For the A to Z blogging challenge I’ve decided to blog about the 1940′s. And in the spirit of the 1940′s, at the end of the month, I’ll be giving away an ebook copy of one of my favorite books, Summer at Tiffany, to one of my newsletter subscribers (sign-up on the sidebar if you are so inclined.) It’s a light-hearted memoir of two college girls let loose in New York City for a summer. What a hoot.


Since I choose President Roosevelt’s D-Day Prayer for my “P” day, I thought it would be interesting to hear from his wife, Eleanor Roosevelt. She wrote a daily newspaper column called My Day, which was essentially a diary of her public life. The D-Day prayer went out on June 6, 1944, but in her “My Day” column that day, she spoke of events which had occurred the previous day. So, I pulled up the next posting, on June 7th, 1944. This is what she wrote:

June 7, 1944

WASHINGTON, Tuesday—So at last we have come to D-Day, or rather, the news of it reached us over the radio in the early hours of the morning on June the 6th. The first people I saw seemed very much excited. Curiously enough, I have no sense of excitement whatsoever. It seems as though we have been waiting for this day for weeks, and dreading it, and now all emotion is drained away.

All the preparation that has gone on, the endless photographing, the endless air raids, the constant practice of the men in landing, or in whatever their specialty may be—this is now ended. The fact that boys you know have been waiting with an almost desperate feeling for this day, when all their training would be tested, made you dread it and yet hope for it.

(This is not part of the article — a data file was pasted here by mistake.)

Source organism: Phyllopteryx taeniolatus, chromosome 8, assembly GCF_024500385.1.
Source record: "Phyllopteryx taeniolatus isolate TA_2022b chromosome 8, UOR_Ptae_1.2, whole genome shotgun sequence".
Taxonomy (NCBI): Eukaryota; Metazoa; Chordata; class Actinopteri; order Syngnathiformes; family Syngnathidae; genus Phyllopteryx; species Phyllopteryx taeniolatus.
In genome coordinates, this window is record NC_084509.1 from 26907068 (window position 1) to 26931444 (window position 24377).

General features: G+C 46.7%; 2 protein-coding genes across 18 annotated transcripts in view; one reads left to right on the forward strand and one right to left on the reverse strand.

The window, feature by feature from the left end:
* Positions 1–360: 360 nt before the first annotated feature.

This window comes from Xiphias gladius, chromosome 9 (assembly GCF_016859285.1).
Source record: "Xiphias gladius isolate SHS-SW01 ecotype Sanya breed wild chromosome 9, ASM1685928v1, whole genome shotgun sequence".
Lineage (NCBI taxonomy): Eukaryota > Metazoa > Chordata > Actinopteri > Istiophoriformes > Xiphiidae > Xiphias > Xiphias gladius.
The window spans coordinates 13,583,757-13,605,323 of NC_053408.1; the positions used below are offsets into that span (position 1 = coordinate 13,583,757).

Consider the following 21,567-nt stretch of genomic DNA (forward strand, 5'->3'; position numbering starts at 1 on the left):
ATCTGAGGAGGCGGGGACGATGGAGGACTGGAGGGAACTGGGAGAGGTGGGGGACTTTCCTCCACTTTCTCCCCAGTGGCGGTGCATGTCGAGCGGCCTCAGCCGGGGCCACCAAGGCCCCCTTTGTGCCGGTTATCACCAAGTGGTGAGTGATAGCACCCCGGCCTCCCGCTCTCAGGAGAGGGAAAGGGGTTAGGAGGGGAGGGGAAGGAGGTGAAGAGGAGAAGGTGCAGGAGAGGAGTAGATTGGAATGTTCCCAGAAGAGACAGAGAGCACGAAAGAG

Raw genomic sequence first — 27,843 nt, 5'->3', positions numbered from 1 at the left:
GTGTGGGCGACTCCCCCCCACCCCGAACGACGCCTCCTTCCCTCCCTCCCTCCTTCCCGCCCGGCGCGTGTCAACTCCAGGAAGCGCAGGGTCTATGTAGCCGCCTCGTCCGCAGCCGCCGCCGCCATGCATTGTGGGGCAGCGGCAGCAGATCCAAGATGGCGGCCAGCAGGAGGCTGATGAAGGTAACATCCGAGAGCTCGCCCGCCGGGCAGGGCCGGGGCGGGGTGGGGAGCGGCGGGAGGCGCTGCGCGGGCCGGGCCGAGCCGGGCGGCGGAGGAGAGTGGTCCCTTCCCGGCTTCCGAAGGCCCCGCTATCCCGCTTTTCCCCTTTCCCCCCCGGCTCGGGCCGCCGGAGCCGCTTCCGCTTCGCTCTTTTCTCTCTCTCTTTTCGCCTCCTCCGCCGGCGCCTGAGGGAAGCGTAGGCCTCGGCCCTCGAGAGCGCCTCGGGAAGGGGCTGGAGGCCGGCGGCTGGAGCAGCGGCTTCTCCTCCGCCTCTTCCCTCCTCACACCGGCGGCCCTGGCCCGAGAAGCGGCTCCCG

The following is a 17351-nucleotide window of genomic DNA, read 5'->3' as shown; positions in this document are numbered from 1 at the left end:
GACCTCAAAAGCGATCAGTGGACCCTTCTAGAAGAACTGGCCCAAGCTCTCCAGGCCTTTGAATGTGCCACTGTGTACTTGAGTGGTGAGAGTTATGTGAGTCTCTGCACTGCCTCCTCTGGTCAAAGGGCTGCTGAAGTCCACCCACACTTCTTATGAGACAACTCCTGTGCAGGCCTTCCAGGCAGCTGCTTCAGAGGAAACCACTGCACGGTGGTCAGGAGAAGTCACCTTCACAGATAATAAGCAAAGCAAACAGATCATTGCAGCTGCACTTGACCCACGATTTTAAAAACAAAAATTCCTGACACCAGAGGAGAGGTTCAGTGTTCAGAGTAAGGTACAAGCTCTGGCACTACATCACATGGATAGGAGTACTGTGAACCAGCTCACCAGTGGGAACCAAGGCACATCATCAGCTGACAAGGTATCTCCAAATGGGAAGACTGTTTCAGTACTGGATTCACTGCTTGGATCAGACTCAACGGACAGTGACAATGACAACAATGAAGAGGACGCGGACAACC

The time is here, and in this country, we live in safety and comfort and wait for victory. It is difficult to make life seem real. It is hard to believe that the beaches of France, which we once knew, are now places from which, in days to come, boys in hospitals over here will tell us that they have returned. They may never go beyond the water or the beach, but all their lives, perhaps, they will bear the marks of this day. At that, they will be fortunate, for many others won’t return.

This is the beginning of a long, hard fight, a fight for ports where heavy materials of war must be landed, a fight for airfields in the countries in which we must operate. Day by day, miles of country may be taken, lost and retaken. That is what we have to face, what the boys who are over there have been preparing for and what must be done before the day of victory. That day is coming surely. It will be a happy and glorious day. How can we hasten it?

The best way in which we can help is by doing our jobs here better than ever before, no matter what these jobs may be. Every unauthorized and unwarranted strike is an added danger to the boys over there, and a man or woman leaving a war plant today adds to some soldier’s load. But on the other hand, we should remember that every employer who forces his employees into a position from which they see no way out except to strike is as guilty as the strikers. I have seen so many condemnations of strikers, but I have seen little recognition that there are always two sides to any dispute. Therefore the responsibility for whatever happens today which slows up production, which we need so desperately in every theater of the war, does not lie with one group alone.

E. R.

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